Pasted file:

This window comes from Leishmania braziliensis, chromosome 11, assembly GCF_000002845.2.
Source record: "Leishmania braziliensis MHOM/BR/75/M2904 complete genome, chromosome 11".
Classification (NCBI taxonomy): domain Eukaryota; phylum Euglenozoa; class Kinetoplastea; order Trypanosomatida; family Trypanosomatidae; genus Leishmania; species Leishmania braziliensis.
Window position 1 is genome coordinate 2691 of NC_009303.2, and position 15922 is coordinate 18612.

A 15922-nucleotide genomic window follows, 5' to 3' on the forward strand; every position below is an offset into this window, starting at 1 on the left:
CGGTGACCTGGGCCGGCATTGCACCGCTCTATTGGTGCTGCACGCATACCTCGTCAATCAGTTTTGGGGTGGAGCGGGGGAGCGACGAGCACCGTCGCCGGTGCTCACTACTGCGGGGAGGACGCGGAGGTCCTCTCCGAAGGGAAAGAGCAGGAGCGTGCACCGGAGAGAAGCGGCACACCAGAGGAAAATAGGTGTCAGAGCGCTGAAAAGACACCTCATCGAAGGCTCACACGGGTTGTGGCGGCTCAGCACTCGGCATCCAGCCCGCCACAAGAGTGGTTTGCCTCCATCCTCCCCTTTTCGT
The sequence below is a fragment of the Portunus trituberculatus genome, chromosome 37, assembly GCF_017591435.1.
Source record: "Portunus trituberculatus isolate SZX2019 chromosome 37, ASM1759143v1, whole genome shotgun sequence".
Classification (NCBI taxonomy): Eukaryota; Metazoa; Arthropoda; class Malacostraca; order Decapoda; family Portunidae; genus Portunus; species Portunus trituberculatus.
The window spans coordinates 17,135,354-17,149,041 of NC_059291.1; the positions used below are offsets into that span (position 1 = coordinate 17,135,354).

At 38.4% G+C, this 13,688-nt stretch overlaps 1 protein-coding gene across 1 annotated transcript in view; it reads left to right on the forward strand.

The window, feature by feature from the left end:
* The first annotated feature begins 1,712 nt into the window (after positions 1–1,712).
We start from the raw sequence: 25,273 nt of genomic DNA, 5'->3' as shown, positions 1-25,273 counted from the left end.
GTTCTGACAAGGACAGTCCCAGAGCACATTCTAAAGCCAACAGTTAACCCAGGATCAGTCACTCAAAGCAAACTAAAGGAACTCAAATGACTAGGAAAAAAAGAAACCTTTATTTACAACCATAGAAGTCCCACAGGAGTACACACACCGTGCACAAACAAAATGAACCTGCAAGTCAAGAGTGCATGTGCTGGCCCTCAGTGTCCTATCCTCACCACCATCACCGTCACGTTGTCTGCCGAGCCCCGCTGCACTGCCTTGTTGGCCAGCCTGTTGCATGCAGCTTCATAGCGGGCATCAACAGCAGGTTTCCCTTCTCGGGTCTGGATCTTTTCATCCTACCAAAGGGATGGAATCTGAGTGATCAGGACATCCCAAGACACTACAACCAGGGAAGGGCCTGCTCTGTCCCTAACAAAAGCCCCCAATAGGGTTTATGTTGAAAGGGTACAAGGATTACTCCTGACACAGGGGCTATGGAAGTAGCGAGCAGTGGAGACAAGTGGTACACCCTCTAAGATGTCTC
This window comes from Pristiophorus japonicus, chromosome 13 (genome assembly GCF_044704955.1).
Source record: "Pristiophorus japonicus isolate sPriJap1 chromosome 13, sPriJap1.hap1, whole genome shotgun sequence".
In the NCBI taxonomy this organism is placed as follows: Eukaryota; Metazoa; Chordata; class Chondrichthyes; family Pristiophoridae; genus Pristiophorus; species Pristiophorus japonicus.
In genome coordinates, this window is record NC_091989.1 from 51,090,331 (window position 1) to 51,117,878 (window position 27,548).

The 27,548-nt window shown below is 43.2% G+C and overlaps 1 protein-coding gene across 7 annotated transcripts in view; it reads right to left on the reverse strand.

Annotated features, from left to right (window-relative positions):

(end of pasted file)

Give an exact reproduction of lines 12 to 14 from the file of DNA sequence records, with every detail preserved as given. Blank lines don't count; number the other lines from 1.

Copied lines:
The window, feature by feature from the left end:
* The first annotated feature begins 1,712 nt into the window (after positions 1–1,712).
We start from the raw sequence: 25,273 nt of genomic DNA, 5'->3' as shown, positions 1-25,273 counted from the left end.